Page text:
Talking, then, of the musical composition John Cage himself considers 'his most important work'. You know what this sounds like, and if you don't then be quiet for four minutes and thirty-three seconds and you'll get a sense of it. Two thoughts about the title, though.
Do we take it 'seriously'? That what is significant about '4'33"' is its implied trajectory of 'falling away'?--from 4 to 3 to 3 to (we extrapolate) 2 and 2 and 2, and four '1's, like the pillars in a temple of silence, and so towards the emptines and silence of '0'?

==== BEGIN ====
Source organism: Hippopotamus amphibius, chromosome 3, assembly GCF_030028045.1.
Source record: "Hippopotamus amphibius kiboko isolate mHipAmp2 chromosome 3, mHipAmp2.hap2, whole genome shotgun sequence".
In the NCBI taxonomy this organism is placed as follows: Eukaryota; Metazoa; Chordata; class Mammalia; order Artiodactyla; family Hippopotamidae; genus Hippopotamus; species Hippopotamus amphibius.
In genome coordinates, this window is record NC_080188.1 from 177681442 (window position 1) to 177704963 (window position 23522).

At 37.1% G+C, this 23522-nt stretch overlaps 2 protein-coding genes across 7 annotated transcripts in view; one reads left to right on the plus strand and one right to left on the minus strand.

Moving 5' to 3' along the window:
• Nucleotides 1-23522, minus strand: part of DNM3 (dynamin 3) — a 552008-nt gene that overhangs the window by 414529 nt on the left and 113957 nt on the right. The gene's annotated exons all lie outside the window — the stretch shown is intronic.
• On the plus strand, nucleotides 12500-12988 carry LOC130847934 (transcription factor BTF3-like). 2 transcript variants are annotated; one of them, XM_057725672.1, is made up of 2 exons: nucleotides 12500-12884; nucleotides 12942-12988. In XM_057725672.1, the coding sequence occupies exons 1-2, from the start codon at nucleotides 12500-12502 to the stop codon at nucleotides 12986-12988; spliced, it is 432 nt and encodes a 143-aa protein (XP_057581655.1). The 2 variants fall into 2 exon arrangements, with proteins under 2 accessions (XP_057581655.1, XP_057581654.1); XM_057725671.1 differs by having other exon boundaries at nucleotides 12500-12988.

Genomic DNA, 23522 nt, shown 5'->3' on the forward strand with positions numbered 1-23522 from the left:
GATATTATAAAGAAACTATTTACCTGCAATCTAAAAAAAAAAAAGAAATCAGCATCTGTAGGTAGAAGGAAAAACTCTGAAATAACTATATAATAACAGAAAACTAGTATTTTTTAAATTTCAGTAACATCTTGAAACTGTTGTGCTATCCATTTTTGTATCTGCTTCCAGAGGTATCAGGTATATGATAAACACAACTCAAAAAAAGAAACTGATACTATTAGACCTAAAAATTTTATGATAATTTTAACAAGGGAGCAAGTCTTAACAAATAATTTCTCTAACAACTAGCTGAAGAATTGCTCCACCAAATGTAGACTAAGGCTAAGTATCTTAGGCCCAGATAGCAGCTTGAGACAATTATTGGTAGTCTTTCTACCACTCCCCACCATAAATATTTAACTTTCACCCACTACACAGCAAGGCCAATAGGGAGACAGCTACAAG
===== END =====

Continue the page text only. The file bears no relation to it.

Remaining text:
I prefer the second reading: the jokey one. Underpinning this piece of 'empty' music is a grosser, more material and indeed bathetic sense of 'emptiness'. From a composer called John we turn to the gospel of John, 4:33 and discover: 'Therefore said the disciples one to another, Hath any man brought him ought to eat?'
Silence is holy, and spiritual; but silence is also all the ambient rustling and coughing and grumbling of stomachs. Silence is also a trope for: 'hey, I'm peckish.'